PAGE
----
REALLY SideTracked - Slough Estates Railway Traditional Geocache
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Cache is now a magnetic nano, initials only. No date required.
This cache is placed close to the former Platform area of the Slough Trading Estates railway which ran between Slough Railway station and the Trading estate. (now all removed and redeveloped)
Photo by and with permission from Gordon Edgar
Click here to go to the more photos by Gordan Edgar.
The line was built in 1917, running from the main line into the newly built WW1 depot which serviced and maintained vehicles damaged from war in Europe. It was known locally as the Slough Dump as this was where broken vehicles were dumped, either to be repaired or cannibalised. By 1919 there were over 5300 contractors working at the Slough Dump and the biggest complaint was the difficulty of getting to and from work. The railway carried the freight and the broken vehicles into the depot but no passengers. The closest Station for the workers was Burnham Beeches. (Now known as Burnham) Workers had a long walk to the depot entrance, through the main security gates, which were closed and locked at 8am! Once closed Workers had a longer walk to another set of gates to gain access into the Depot.
The situation became so bad the GWR built a terminus station within the depot for Passenger trains from Slough and Paddington, with only platform status.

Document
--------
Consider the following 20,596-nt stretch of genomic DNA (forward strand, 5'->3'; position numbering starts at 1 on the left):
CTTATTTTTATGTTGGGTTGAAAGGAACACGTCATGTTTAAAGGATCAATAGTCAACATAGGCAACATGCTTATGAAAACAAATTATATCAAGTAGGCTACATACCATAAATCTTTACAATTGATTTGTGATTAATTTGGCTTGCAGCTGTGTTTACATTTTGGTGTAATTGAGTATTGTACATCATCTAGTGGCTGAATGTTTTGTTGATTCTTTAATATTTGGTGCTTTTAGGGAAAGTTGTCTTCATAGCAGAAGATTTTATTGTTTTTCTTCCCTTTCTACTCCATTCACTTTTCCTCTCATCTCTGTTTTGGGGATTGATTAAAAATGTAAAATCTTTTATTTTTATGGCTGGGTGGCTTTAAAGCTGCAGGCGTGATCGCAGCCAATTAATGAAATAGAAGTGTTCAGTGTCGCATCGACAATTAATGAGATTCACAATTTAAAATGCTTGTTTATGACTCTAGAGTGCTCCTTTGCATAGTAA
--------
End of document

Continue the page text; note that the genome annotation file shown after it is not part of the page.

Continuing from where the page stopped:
It provided two 1,000ft island platforms illuminated by electric lights and a wooden overbridge (Which was seldom used and quickly removed), leaving passengers to cross the tracks at designated points.
Passengers arriving to work at Slough Depot
At first trains ran into both platforms but by 1924 services were reduced and only the Southern platform was in general use. The Northern platform never saw passengers again and the tracks were used wholly as sidings.
In 1947 there was a service of two trains into the depot station from Paddington and one from Slough, with four outgoing to Paddington though this was reduced to two in 1948. Trains Terminating at Slough went into a bay platform – at the west end of the station, between Platforms 3 and 4 (Now filled in). Examination of the platform canopies at Slough will reveal a gap where the canopies do not meet. This was where the bay platform track was, and the gap was to allow steam from the engines to escape.
The service to Slough was classed by GWR as a 'Workmens service' as deemed by the Cheap Trains Act of 1883 to give regular travellers to work a reduced fare, although the defination of who was or was not a 'worker' was always in question.
There was no ticket collections at the depot station although there was a small ticket office a short distance from the station at the corner of Liverpool Road and Buckingham Avenue.
The service continued until shortly after nationalisation of the railways, soon after Slough Estates were faced with the prospect of maintaining the station, an expense previously borne by GWR. By now many workers were living in Slough and very few used the service and it was closed in 1956.
[Not the buffers that they had in mind.]
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